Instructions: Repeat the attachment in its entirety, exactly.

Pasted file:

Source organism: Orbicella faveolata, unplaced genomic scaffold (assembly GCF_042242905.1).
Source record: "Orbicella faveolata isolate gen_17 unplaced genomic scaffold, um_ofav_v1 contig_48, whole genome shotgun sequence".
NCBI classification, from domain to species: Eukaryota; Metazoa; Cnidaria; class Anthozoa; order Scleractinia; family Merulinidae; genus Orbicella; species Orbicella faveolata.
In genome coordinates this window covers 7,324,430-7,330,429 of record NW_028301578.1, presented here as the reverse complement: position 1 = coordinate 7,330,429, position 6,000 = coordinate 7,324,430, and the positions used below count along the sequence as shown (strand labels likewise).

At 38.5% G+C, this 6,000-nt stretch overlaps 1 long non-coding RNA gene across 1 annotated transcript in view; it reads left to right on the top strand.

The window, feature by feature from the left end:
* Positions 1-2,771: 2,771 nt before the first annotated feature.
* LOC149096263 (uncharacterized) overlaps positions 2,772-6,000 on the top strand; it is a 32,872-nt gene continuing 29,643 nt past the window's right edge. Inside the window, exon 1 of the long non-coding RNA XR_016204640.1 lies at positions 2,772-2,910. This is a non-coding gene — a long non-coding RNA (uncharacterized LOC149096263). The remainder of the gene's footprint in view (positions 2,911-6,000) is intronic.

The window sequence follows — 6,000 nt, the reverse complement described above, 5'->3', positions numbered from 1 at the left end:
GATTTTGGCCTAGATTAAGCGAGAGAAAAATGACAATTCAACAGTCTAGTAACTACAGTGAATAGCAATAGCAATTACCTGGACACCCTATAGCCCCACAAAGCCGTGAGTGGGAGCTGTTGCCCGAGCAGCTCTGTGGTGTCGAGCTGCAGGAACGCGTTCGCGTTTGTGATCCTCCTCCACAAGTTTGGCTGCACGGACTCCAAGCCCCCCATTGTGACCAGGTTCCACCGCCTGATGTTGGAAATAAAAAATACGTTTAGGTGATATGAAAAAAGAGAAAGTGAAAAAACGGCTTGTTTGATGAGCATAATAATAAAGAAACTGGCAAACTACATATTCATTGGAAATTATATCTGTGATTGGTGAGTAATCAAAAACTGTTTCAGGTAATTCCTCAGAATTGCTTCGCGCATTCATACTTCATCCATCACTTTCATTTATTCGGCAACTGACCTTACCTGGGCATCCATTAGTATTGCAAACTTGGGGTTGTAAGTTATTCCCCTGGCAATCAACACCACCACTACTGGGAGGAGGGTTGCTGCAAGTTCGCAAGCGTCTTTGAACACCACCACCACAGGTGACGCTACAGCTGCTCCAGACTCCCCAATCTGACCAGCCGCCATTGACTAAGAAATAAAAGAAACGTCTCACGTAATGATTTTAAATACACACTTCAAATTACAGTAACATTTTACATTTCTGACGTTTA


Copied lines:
Source organism: Orbicella faveolata, unplaced genomic scaffold (assembly GCF_042242905.1).
Source record: "Orbicella faveolata isolate gen_17 unplaced genomic scaffold, um_ofav_v1 contig_48, whole genome shotgun sequence".
NCBI classification, from domain to species: Eukaryota; Metazoa; Cnidaria; class Anthozoa; order Scleractinia; family Merulinidae; genus Orbicella; species Orbicella faveolata.
In genome coordinates this window covers 7,324,430-7,330,429 of record NW_028301578.1, presented here as the reverse complement: position 1 = coordinate 7,330,429, position 6,000 = coordinate 7,324,430, and the positions used below count along the sequence as shown (strand labels likewise).

At 38.5% G+C, this 6,000-nt stretch overlaps 1 long non-coding RNA gene across 1 annotated transcript in view; it reads left to right on the top strand.

The window, feature by feature from the left end:
* Positions 1-2,771: 2,771 nt before the first annotated feature.
* LOC149096263 (uncharacterized) overlaps positions 2,772-6,000 on the top strand; it is a 32,872-nt gene continuing 29,643 nt past the window's right edge. Inside the window, exon 1 of the long non-coding RNA XR_016204640.1 lies at positions 2,772-2,910. This is a non-coding gene — a long non-coding RNA (uncharacterized LOC149096263). The remainder of the gene's footprint in view (positions 2,911-6,000) is intronic.

The window sequence follows — 6,000 nt, the reverse complement described above, 5'->3', positions numbered from 1 at the left end:
GATTTTGGCCTAGATTAAGCGAGAGAAAAATGACAATTCAACAGTCTAGTAACTACAGTGAATAGCAATAGCAATTACCTGGACACCCTATAGCCCCACAAAGCCGTGAGTGGGAGCTGTTGCCCGAGCAGCTCTGTGGTGTCGAGCTGCAGGAACGCGTTCGCGTTTGTGATCCTCCTCCACAAGTTTGGCTGCACGGACTCCAAGCCCCCCATTGTGACCAGGTTCCACCGCCTGATGTTGGAAATAAAAAATACGTTTAGGTGATATGAAAAAAGAGAAAGTGAAAAAACGGCTTGTTTGATGAGCATAATAATAAAGAAACTGGCAAACTACATATTCATTGGAAATTATATCTGTGATTGGTGAGTAATCAAAAACTGTTTCAGGTAATTCCTCAGAATTGCTTCGCGCATTCATACTTCATCCATCACTTTCATTTATTCGGCAACTGACCTTACCTGGGCATCCATTAGTATTGCAAACTTGGGGTTGTAAGTTATTCCCCTGGCAATCAACACCACCACTACTGGGAGGAGGGTTGCTGCAAGTTCGCAAGCGTCTTTGAACACCACCACCACAGGTGACGCTACAGCTGCTCCAGACTCCCCAATCTGACCAGCCGCCATTGACTAAGAAATAAAAGAAACGTCTCACGTAATGATTTTAAATACACACTTCAAATTACAGTAACATTTTACATTTCTGACGTTTA